Document Type: 
Document Number (FOIA) /ESDN (CREST): 
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Original Classification: 
Document Page Count: 
Document Creation Date: 
December 9, 2016
Document Release Date: 
November 13, 2000
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Case Number: 
Publication Date: 
May 26, 1972
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PDF icon CIA-RDP80-01601R000300350046-4.pdf145.64 KB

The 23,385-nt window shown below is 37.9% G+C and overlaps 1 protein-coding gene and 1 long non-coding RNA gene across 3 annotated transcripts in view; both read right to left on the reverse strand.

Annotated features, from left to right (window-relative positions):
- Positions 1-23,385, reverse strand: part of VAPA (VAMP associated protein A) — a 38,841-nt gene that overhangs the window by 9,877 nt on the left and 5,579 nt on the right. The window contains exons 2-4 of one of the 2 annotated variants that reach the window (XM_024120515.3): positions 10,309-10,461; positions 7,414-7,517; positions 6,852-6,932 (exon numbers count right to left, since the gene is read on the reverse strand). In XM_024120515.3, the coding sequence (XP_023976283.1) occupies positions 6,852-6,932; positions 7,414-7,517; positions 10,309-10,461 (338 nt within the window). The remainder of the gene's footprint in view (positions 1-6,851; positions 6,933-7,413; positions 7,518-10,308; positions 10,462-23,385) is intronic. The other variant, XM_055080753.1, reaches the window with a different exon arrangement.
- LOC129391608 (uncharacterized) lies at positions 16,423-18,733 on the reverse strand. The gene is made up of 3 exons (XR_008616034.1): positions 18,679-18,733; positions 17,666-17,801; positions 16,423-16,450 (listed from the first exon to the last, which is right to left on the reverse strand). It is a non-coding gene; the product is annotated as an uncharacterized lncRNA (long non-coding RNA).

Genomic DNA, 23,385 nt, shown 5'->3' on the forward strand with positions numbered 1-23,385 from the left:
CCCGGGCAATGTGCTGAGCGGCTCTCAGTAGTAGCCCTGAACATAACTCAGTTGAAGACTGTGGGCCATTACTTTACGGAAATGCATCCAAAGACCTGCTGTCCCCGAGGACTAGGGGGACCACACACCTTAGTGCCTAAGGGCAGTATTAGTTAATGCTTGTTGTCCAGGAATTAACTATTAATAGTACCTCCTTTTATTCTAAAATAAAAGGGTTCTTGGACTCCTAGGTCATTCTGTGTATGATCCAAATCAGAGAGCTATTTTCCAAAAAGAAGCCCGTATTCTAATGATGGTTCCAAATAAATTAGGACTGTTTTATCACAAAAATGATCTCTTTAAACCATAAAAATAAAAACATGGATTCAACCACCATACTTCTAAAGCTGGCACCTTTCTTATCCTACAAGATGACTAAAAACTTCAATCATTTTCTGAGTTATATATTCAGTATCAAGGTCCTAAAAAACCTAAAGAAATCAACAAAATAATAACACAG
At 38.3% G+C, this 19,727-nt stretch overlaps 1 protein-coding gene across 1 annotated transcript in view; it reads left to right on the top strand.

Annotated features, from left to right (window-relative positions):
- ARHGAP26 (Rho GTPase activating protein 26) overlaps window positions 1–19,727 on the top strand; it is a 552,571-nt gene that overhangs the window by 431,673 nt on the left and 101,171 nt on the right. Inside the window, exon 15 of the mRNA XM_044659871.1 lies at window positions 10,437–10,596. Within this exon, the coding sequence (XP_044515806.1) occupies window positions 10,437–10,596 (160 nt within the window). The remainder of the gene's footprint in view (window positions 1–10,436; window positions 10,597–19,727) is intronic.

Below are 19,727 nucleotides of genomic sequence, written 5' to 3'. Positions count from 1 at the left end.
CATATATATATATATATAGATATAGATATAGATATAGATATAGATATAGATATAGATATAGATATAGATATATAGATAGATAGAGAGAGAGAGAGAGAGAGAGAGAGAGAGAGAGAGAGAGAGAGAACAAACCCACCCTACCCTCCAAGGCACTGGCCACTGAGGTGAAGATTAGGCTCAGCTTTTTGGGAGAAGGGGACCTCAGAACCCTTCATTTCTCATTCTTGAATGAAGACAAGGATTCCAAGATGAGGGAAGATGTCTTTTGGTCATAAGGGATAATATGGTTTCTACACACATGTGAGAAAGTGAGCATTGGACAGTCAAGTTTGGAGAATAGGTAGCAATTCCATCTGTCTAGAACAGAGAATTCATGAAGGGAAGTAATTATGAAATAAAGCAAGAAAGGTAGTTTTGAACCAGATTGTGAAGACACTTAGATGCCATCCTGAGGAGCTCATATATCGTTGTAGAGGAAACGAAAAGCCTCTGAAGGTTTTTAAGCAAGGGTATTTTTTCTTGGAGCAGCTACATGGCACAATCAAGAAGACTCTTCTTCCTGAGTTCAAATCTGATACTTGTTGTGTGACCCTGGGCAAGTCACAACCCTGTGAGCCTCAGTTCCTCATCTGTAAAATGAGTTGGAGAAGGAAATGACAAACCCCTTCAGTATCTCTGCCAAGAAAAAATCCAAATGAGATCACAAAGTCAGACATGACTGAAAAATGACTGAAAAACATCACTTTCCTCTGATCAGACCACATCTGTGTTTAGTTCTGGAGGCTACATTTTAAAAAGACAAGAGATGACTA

IIATIONA REVIEW Approved For Release 2001/QW% Q Qt-RD"A19W1 Washington Nights (cont.) Senator Proxmire, sauntering home, Savoring visions of using a comb, Met a marauder who stopped him and said: "Mister, your money or mister, you're dead." Senator Proxmire, suddenly mute, Eyeballed the mugger, then told him to shoot. "Fire!" he shouted with devilish cheek; "I'll be a terminal case in a week." Struck by the image and suddenly sick, Proxmire's' mugger took off like St. Nick. If you're accosted by pistol or shiv, Say you've got cancer and maybe you'll live. Actually, the amplifying commentaries by Henry Kis- singer, Deputy Secretary of Defense Kenneth Rush and various military spokesmen beginning with Joint Chiefs Chairman Moorer prove that Mr. Nixon was not initiat- ing a "major re-escalation of the war," not "provoking a direct confrontation with the Soviet Union," and not, in any strict sense, even ordering a "blockade" of North Vietnam. A blockade tries to prohibit any vehicle getting into or out of the blockaded area. But the official spokes- men have meticulously stressed that the U. S. Navy is charged only with sowing mines and, possibly,, with pre- venting lighterage of some types of cargo if offloaded outside the minefields onto barges or sampans. "The in- structions," specified Mr. Kissinger, "are to warn all for- eign 'ships of the existence of those minefields, but not to interfere with them -if they decide to proceed into the minefields at their own risk." This limitation is obviously designed to avoid the kind of direct confrontation with the Soviet Union, China or for that matter other powers that would appear humiliating and might thus provoke dangerous counteraction. Similarly, Peking has been noti- fied that aircraft attacking rail and road routes from China and North Vietnam will keep. well short of the Chinese border. Undoubtedly, Moscow and Peking were informed of these rules beforehand, and it is likelythat their response gave the President sufficient reason to believe that, what- ever complaints they might utter in public, the American .serniblockade would not cause a big military rumpus. Even if the blockade could be made total, it would not directly affect the current situation in South Vietnam for, many weeks at least, perhaps several months. And in fact, as shown by the 1969 CIA study that Senator Gravel has just read into the Senate record, the blockade cannot be made total. Thus the semiblockade has almost no immediate tactical significance and no decisive longer- term strategic. significance. It must therefore be under- stood as not primarily a military, but rather a psycho g am war s rac ng political move, linked to the other political elements indicated inAh c>rror Release 2001/03/04 PVAeRl $`tsb'~~el t~ j35 b have On May 8 the President reduced to or very close to the vanishing point all of the diminished political condi- tions thmt he had theretofore advanced as a basis for negotiation and settlement with North Vietnam. Gone was the business about elections and electoral commis- sions, the timing of Thieu's resignation, the arithmetic for prisoner exchange schedules, etc. Gone also the preced- ing week's demand that the North Vietnamese invading army go back, inside North Vietnamese borders. "We will stop all acts of. force throughout Indochina" and "will proceed .with a;-.complete withdrawal of all American forces from Vietnam within four months" if Hanoi will release the -American POWs 'and agree to "an interna- tionally supervised ceasefire throughout Indochina." What then about Thieu, about the composition of South Vietnam's government, about South Vietnam's national existence? "These terms are generous terms. . . . They would allow negotiations and a political settlement be- tween the Vietnamese themselves." Kissinger resaid it the next day: Our proposal would "leave the determination of Vietnam's political future to the Vietnamese." We wash our hands. We are now in a position to sum up what the President wants. In'one word, he wants out. His military action- the serniblockade--is a screening move for his political proposition. He is asking Hanoi, Moscow and Peking to get' him off the hook.' He offers to meet, in substance, Hanoi's terms as these have been-laid down for the past ' several years. He begs only that our withdrawal from the contest be carried out according to a protocol that can be publicly labeled "peace with honor"-=by which is meant. the release of our POWs, no Dunkirk-style exit, and no requirement that we publicly "join with our enemy to in- stall. a Communist government in South Vietnam." For Hanoi, these are indeed, as the. President calls them, "generous terms," and they guarantee Hanoi's achievement, in due course, of the aims of its protracted conflict. With its armies intact.and firmly planted on the soil of South Vietnam, Cambodia and Laos, and the pledge of total American withdrawal in four months, Hanoi would not have to worry how "Vietnam's political future" would be "determined by the Vietnamese." It would seem logical, then, that Hanoi should accept Mr. ' Nixon s capitulation, after some of the standard hemming and hawing. But it may be that General Giap and his colleagues are not willing to be merely logical in this matter. It may be that they seek not merely their re- gional objective but the public humiliation of their foe -as they sought and achieved the humiliation of the French. If so, and if they believe their military situation makes this possible, they may scornfully reject the Nixon offer and, in spite of the damage that the serniblockade and the bombing will cause, will aim for a military vic- tory in the field, the overthrow of the Thieu regime, and the disorderly retreat of the last Americans. It is even possible that Moscow and Peking, for their own reasons, now find the Vietn rander , to their di t ti c'0"J7; Approved FQr. Release 2001/03/04 made .: CIA-RDP80-01601 R000300350046-4 2 n aware of this, an may be urging anoi to bring matters to a close. But it is also possible, whatever may have been their private communication to Nixon, that they, like Hanoi, will concert publicly to humiliate their foe. Approved For Release 2001/03/04: CIA-RDP80-01601 R000300350046-4